Dr Elizabeth Lomas, Senior Lecturer in Information Governance at UCL, discusses some key steps to support the Information and Communication Technology (ICT) sector with regards to Brexit. Drawing on research from workshops and surveys, this post captures key actions and requirements for the sector. It makes the case that governments need to work more openly with ICT experts to ensure that laws are optimised for the sector and there are more targeted policies and funding strategies to support and grow ICT.
This blog is based on research exploring perspectives on the needs of those working across the information/ICT domain in order to respond positively to the changes triggered by Brexit. The work has been undertaken by Dr Elizabeth Lomas, UCL, and Professor Julie McLeod, Northumbria University. Data was gathered through two global surveys. The first was launched immediately after the Brexit referendum and obtained 733 responses, with 59% being made by UK citizens. The full results and analysis of this first survey are available here. The second survey was launched one year after Article 50 was triggered in March 2018 and obtained 245 responses, again with 59% of responses coming from UK citizens. The surveys considered both the opportunities and threats posed by Brexit. In addition, two appreciative inquiry workshops were held, the first in Newcastle on 3rd May 2018 and the second in London on 26th June 2018. At each workshop there were participants who were from the UK and beyond. Appreciative inquiry is a strengths-based approach, intended to focus only on the potential positives for change.
Two years on from the Brexit vote, the benefits of a second referendum are being hotly debated. In this post, UCL’s Jess Sargeant, Alan Renwick and Meg Russell identify seven questions that should be considered before parliament decides whether a second Brexit referendum will take place.
Last week a Sky poll suggested that 50% of the public would favour a three-way referendum on the UK’s future relationship with the EU. This follows calls from key figures including Justine Greening, Dominic Grieve, and Tony Blair, as well as a campaign launched by The Independent for the public to be allowed a vote on the final deal. Number 10 has categorically rejected these calls, stating that there will be no further referendum on Brexit ‘in any circumstances’. Nonetheless, talk of a second referendum is likely to continue. Whether you are a supporter or an opponent of that proposal, there are some big important questions about the practicalities of such a referendum that need to be explored. This post sets out some of the most crucial questions. In further posts over the coming weeks, we will begin to explore some of the answers.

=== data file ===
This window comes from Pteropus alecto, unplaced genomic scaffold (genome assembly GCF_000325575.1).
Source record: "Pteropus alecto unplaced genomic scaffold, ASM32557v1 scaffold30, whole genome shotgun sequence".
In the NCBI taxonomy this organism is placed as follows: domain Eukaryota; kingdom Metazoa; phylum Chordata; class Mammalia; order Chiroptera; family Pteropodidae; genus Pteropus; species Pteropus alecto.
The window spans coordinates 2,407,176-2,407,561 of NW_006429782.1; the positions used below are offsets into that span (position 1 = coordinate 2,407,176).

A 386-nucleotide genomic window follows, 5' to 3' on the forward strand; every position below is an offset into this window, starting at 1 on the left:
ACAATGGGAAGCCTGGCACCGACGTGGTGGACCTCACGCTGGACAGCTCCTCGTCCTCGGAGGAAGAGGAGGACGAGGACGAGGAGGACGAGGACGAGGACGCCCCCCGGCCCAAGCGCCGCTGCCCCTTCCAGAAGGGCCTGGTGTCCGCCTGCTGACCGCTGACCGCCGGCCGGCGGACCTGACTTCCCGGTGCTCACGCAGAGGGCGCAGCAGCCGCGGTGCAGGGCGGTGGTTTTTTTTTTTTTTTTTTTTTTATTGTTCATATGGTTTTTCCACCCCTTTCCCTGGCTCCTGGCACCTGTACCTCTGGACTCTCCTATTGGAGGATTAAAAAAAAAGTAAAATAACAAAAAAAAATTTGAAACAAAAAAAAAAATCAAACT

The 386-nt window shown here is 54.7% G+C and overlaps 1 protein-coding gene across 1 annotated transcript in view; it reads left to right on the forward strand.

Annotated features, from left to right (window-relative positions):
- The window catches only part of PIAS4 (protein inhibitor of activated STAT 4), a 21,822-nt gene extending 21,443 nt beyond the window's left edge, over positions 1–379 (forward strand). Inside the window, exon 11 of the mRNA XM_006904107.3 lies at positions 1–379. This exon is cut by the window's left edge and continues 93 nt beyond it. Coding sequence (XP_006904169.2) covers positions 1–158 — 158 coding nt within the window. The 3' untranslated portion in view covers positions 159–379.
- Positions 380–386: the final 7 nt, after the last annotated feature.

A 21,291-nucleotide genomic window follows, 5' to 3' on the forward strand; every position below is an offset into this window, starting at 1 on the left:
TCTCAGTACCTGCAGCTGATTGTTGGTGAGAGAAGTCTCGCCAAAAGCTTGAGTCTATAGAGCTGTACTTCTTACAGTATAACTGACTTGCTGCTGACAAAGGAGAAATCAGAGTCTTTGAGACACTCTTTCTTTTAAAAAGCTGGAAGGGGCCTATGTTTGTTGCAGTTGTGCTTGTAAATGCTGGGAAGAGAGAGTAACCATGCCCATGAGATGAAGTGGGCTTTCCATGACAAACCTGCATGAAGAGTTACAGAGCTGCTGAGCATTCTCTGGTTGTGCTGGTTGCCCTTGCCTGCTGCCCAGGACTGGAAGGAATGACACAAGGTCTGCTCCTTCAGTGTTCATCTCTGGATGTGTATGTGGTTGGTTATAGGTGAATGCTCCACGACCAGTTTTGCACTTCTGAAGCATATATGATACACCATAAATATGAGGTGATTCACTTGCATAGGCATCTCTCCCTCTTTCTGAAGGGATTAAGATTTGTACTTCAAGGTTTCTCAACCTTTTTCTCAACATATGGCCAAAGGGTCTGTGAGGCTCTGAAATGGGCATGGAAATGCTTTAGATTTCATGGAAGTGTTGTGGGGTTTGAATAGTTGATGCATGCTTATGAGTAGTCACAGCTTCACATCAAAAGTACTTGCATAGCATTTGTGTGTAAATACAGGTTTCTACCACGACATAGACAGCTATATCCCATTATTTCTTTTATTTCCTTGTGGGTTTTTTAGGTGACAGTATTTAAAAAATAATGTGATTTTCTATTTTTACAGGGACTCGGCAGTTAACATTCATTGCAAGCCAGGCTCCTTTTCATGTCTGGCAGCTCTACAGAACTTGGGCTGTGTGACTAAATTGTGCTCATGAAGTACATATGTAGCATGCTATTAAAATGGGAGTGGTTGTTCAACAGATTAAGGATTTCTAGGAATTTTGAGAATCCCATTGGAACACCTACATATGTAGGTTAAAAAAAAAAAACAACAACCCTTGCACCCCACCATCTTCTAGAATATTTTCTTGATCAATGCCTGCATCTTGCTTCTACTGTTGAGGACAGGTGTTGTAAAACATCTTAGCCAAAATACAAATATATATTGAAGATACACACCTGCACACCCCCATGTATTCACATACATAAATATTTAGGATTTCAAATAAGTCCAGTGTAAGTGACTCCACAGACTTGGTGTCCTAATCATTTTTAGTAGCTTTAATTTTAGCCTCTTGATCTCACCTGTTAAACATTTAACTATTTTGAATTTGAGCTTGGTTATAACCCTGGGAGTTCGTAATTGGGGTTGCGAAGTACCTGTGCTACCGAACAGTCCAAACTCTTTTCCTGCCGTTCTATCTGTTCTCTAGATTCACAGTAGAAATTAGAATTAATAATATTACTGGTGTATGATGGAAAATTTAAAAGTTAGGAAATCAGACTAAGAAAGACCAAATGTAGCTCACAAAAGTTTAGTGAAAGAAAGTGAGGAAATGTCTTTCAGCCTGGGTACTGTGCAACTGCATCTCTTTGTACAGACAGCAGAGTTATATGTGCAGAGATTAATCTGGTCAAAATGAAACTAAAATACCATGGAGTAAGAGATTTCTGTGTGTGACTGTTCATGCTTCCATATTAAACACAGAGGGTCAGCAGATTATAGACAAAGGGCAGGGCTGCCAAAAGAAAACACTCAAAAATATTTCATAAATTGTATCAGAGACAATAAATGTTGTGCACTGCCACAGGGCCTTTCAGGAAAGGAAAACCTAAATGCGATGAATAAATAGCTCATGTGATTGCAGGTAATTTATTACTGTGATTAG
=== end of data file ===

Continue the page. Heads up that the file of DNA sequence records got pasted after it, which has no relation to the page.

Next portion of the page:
Ronan McCrea argues that the UK Prime Minister does not understand the constraints on negotiations from the EU’s strength and weakness. The White Paper would threaten the fragile balance of the EU politics, making a no-deal scenario a less painful solution in the eyes of the EU leaders.
When the UK voted to leave the EU in June 2016, even pessimists would not have predicted that 17 months after the British government triggered Article 50 we would still be waiting for serious negotiations to begin.
Theresa May’s enforced retreat from the moderately serious proposals in her Chequers white paper and her call for the EU “to evolve their position” show that, even at this late stage, the UK authorities still fail to understand the fundamental nature of the Brexit negotiation process.
Richard Bellamy discusses the circumstances that would allow for a second referendum to take place. Beyond the difficulties to overcome a potential “betrayal” effect, the design of this new vote would be highly controversial and it does not seem likely that Justine Greening’s system of first and second preferences would make it more legitimate in the eyes of the electorate and politicians.
Theresa May has announced there will be no second Brexit referendum under any circumstances, prompting the wits of social media to recall her similar assurances regarding a snap election and declare that naturally there will now be one. Trying to divine what the Prime Minister really believes or wants seems a thankless task. However, a reasonable hypothesis is that she considers such a declaration as necessary to stem accusations of betrayal by the hard Brexit wing of her party, especially given some soft Brexiters and even a few Remainers also believe the popular vote for Brexit has to be honoured, and to buttress her authority to negotiate an agreement with the EU on the basis of proposals likely to win Parliamentary support. If so, two questions arise: first, does the accusation of ‘betrayal’ in the event of a second referendum have any foundation at all and second, and probably more importantly, under what political circumstances might she (or any immediate successor) be pushed into granting a second referendum?
European populist movements have been painted with a broad brush, but Jose Feio, Research Associate at LSE Ideas, argues that there’s daylight between them.
With populism on the rise across Europe, there is a tendency to treat the various insurgent parties and movements as equivalents. Politicians such as Guy Verhofstadt and Emmanuel Macron regularly talk about a “war” against populists and talk about these parties as if they were all cut from the same cloth. “You know the friends and allies of Mrs Le Pen”, Macron observed during the 2017 French presidential election, “these are the regimes of Orban, Kaczynski and Putin”.